A New Way to Save
Although a traditional IRA allows you to deposit money tax-free, to be taxed when you withdraw it at retirement, a Roth IRA works in reverse: Money is taxed on deposit, but you don't pay tax on it, or any of your investment gains, when you withdraw the funds at retirement.
There's been a catch to the Roth, however. If your adjusted gross income topped $100,000, you weren't eligible to make transfers into a Roth. But starting in 2010, there is no income limit for transferring money from an IRA into a Roth. Because an income limit of $176,000 for married couples filing jointly remains in place for direct Roth deposits, transferring the funds to a Roth from another IRA type is the only way to go for high-income earners.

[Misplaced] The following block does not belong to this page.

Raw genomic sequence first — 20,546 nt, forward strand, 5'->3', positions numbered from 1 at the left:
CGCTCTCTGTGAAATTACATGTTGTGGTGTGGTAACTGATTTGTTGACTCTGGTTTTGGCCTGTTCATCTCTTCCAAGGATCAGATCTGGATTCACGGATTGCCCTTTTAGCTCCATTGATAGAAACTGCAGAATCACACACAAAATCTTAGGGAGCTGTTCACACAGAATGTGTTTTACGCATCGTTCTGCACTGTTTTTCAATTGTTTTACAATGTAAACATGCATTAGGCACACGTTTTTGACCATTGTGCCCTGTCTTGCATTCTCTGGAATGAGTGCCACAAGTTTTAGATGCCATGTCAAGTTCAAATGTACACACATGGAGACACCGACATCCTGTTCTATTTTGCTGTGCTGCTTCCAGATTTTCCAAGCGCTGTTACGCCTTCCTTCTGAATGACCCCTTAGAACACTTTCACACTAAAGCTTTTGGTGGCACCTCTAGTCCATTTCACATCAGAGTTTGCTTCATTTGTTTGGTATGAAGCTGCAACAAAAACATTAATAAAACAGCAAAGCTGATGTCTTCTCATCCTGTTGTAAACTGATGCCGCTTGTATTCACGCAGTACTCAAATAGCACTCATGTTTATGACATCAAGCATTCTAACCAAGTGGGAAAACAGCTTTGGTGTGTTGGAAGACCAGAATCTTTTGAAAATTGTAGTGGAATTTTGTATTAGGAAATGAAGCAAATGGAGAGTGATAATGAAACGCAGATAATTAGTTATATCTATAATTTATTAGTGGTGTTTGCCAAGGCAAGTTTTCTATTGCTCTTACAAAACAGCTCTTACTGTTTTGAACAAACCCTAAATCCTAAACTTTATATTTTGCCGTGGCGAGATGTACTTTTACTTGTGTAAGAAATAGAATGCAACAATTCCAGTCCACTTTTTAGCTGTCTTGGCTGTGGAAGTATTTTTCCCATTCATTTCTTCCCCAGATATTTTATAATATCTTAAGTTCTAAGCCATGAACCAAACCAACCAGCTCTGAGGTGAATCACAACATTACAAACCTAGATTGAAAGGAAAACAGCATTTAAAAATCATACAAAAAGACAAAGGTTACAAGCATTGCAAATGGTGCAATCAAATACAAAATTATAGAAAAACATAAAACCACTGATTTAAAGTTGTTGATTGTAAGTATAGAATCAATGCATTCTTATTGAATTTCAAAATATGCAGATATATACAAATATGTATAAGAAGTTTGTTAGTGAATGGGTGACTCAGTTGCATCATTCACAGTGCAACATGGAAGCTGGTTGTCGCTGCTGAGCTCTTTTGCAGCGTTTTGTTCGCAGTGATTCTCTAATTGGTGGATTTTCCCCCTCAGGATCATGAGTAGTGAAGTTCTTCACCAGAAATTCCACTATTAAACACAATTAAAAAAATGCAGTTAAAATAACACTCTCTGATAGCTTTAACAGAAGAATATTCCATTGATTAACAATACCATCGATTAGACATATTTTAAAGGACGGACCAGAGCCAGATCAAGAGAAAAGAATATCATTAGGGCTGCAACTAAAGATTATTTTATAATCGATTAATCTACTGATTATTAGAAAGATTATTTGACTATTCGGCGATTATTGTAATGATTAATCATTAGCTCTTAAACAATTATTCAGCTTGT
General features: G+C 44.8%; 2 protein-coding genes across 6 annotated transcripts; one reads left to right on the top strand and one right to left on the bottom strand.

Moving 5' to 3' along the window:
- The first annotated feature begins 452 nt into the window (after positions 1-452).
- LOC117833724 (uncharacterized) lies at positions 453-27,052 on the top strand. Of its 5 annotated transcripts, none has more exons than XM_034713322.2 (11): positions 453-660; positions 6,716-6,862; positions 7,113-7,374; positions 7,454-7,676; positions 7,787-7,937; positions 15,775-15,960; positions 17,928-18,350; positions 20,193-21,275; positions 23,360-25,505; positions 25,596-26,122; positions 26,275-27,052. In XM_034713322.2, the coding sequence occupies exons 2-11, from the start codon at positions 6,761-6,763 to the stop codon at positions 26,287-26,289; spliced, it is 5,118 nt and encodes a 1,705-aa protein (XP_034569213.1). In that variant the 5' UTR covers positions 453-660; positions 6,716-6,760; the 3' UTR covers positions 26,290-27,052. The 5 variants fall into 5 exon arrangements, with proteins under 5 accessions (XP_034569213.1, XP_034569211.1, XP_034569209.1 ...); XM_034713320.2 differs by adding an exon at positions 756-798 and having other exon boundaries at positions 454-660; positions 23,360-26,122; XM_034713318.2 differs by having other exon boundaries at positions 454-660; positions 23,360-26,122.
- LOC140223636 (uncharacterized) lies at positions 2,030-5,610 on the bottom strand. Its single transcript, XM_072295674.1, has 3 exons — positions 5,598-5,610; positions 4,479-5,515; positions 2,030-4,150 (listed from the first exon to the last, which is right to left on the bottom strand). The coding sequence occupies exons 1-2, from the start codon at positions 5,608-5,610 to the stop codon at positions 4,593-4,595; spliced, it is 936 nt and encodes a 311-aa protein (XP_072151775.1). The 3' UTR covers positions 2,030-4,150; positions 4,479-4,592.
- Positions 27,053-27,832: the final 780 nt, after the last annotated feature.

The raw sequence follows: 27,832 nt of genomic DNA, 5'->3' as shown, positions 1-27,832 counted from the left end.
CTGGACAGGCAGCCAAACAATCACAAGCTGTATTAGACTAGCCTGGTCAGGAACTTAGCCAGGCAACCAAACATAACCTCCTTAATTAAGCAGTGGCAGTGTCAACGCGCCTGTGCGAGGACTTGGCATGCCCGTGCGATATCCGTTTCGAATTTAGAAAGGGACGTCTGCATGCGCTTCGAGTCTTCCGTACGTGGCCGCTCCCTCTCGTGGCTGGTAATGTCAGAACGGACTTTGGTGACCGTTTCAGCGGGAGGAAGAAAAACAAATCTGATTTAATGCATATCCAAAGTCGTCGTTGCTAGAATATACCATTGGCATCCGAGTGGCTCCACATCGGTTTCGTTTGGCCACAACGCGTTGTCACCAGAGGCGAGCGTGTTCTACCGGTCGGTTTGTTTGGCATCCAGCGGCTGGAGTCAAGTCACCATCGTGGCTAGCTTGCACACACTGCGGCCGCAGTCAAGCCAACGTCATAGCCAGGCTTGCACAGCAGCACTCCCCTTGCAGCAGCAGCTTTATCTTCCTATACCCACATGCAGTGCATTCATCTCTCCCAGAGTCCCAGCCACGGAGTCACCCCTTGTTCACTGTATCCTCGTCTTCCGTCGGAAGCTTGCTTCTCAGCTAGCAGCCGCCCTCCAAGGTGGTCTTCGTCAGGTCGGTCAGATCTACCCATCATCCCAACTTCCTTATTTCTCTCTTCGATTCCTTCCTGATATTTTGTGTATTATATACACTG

When you transfer money into a Roth, you must pay tax on the deposit, notes Chad Bordeaux, partner in the small-business accounting firm Bordeaux & Bordeaux, CPAs, PA near Charlotte, S.C. This year only, a special provision allows the taxes owed due to the Roth transfer to be spread over two years rather than having to be paid right away.
"The government is trying to allow people to plan instead of having a whopping, huge tax bill in one year," he says. "You can also convert a little each year, as you realize how much tax you can afford to pay."
The stock market downturn also has made Roth conversion attractive, as many accounts have shrunk, lessening the tax burden. Many tax experts anticipate that tax rates will rise in the future to help pay off America's federal deficit, Bordeaux says. If that's true, paying tax now with a Roth may be a better way to go.